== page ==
Mahit Dzmare, ambassador from the small mining station Lsel to the behemoth Teixcalaan Empire, carries the memories of her late predecessor, Yskandr Aghavn, in her mind. Until those memories are forcefully and inexplicably removed, leaving her abandoned on a world whose people speak in poetic allusions; name themselves after flowers, abstract concepts and sometimes vehicles or appliances; are dealing with a looming war of succession; and want her dead more frequently than is, strictly speaking, healthy. Mahit must navigate this lethal maze and maintain her independence while choosing the right allies to keep her home from being devoured by the ever-hungry Teixcalaanli fleet. And all while searching for a way to regain her connection to Yskandr’s knowledge and guidance without of course, telling anyone she’d ever had such access.
A Memory Called Empire is a political thriller inspired by the Byzantine Empire and featuring plot points reminiscent of “Star Trek: Deep Space Nine”’s Trill symbionts and the linguistic games of Frank Herbert’s Whipping Star. It is science fiction, and is certainly operatic in scope, but calling it a space opera seems like cheating somehow, as if there’s something being left out. Arkady Martine’s prose is an incisive, self-aware blend of tense action and delightful humor. Scenes extolling the virtues of alcohol when forced to praise bad poetry and mocking an otherwise irrelevant character that named themselves after a snowmobile are sprinkled liberally amongst the murder attempts and diplomatic machinations. A Memory Called Empire is dense, packed full of ulterior motives and subplots and beautifully realized characters, but its variety makes it eminently readable.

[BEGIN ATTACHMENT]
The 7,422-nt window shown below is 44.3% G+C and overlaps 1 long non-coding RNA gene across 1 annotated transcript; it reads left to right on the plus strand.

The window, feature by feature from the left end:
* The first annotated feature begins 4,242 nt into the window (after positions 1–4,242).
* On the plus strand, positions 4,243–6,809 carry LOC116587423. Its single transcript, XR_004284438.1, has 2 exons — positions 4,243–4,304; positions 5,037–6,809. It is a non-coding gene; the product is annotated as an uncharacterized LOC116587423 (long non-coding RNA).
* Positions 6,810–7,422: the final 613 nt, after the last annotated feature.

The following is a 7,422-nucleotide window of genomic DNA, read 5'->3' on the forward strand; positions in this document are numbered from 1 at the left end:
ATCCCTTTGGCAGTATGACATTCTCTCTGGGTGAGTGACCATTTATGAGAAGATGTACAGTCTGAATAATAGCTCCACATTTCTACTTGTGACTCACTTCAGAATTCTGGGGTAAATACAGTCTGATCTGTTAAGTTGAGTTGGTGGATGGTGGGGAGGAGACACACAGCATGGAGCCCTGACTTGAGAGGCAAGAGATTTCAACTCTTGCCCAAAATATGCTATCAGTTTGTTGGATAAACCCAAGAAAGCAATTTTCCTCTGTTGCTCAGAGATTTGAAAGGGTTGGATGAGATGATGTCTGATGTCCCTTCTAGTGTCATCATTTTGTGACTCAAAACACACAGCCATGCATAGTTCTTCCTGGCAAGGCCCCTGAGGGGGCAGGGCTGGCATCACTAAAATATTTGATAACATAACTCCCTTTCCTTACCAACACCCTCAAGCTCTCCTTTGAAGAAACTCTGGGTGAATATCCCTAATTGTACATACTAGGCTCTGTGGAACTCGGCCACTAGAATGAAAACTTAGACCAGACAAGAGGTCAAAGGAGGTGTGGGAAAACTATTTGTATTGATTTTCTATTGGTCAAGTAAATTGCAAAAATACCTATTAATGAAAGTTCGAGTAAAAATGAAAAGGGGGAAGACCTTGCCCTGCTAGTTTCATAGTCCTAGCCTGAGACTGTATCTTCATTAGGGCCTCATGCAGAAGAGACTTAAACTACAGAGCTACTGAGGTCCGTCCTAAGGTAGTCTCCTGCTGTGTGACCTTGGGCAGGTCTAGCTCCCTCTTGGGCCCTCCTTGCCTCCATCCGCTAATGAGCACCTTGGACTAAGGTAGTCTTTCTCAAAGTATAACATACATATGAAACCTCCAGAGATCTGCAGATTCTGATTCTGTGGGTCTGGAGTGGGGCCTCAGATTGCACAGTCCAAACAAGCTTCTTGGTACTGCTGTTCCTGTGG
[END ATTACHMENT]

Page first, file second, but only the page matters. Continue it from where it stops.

But the most memorable aspect of Martine’s debut may be the society she has crafted. Teixcalaan is utterly fascinating, its libertine self-image and obsession with art and style mixed with an almost superstitious fear of the human mind. Its veneer of gentility, elegance and enlightenment is profoundly fragile, and all the more precious for it. Smiling with one’s mouth is gauche, but it is also deeply personal. Mastery of allusion and subtext are such clear markers of social and political power that only the highest and the lowest in Teixcalaanli society dare speak plainly. The empire is the center of civilization, surrounded by barbarians who live on space stations and burn and recycle their dead, and yet in times of civil war, its inhabitants commit ritual suicide to earn the favor of gods they don’t quite believe in. They fear the depths of the human psyche, yet live in a city and under the protection of a police force that are both controlled by an artificial intelligence.
Imperial Teixcalaan is a brilliantly realized world of contradictions, and A Memory Called Empire is filled with poets, politicians, spies, soldiers and a thousand degrees of moral ambiguity. Oh, and some of the best names in all of science fiction.
ALSO IN BOOKPAGE: Read our Q&A with Arkady Martine about A Memory Called Empire.